The format of the end cast credits, headlined "A Great Cast is Worth Repeating," mirrors the way Universal gave their closing credits when James Whale was directing his horror classics. See more »

Connections

Referenced in Alphas: Gods and Monsters (2012) See more »

Soundtracks

Bride of Frankenstein
Written by Franz Waxman
Published by EMI Robbins/Fidelio Music Publishing
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User Reviews

 
Humans and Humans
30 December 1999 | by (Oakland, California) – See all my reviews

Truth be told, it's not easy to write a film review as disconnected as I am from the underlying inspirations and principals of the movie in tow: Gods and Monsters. I knew little about James Whale and the Frankenstein franchise, possessed virtually zilch experience with Bill Condon (aside from the trivial baggage that his previous _and first_ feature film was the Direct-To-Oblivion sequel to the Scariest-Movie-Of-All-Time-When-I-Was-Fourteen, Candyman.), and unceremoniously avoided anything to do with Brendan Fraser. So, there's not much I can say about historical accuracy, era juxtapositions, or tour-de-force performances. All I know comes from the ninety-eight or so minutes I had with the film.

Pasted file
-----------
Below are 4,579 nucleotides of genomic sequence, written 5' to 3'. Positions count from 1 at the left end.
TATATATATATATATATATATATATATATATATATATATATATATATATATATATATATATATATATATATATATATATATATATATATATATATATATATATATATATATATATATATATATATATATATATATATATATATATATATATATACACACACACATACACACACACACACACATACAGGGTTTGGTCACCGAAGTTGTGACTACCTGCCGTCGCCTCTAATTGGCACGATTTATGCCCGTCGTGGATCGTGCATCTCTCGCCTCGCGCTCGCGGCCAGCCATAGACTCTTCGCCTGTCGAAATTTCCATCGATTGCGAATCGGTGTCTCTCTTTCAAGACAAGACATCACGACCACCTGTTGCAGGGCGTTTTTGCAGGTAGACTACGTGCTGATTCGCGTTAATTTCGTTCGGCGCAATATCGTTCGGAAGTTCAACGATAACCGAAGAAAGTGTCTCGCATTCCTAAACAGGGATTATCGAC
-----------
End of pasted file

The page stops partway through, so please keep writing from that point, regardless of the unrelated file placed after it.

Which were pretty splendid, to say the least. What more, I was pleased by how little the film seemed to hit me over the head. Not with a lengthy diatribe over the political progressions of societal acceptance of diverse sexual orientations, not with any sort of disgusted expose of Hollywood's miscreants. Instead, I found a minimal but simplistically acceptable plot moved along by wonderful acting, vivid portrayals of what it's really like, beneath the typical distractions, gimmicks, and veils, to be a human being. Ian McKellan astounded me. Fact or fiction, he wasn't necessarily James Whale, but a complicated, reserved, and often misunderstood director who found a glimmer of intrigue and desire for his new gardener, Clayton Boone, played impeccably by Brendan Fraser. From their initial meeting with Whale indulging in staring at Boone hard-driving an edger, I was struck by a remarkable sense of kinship between the two, which only got better as the film unfolded. And, with Hanna--the third vertice of the bizarre love triangle--the edgy buffer between the men, I felt incredibly comfortable just watching three very different people open up to each other and to me. The irony of the title, Gods and Monsters, is that whether someone or something is considered a 'God' or 'Monster' is largely due to perception...human perception. We invent our gods and our monsters daily, and they are usually people we know, love, hate, or admire. I spent a very good ninety-eight minutes, mostly from being in the company of those three fellow humans.


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Brendan Frasier did a horrible job. unlimiteddevotion
100 Things I Learned from 'Gods and Monsters.' Tiki_Barfly
Cucumber sandwiches Lemmingrocker1311
Who are the 141 people who voted 1 for this film? terrypeters_01
Gay subtext? BillyFisher
Anyone who watched the movie, help me.. neo-zombie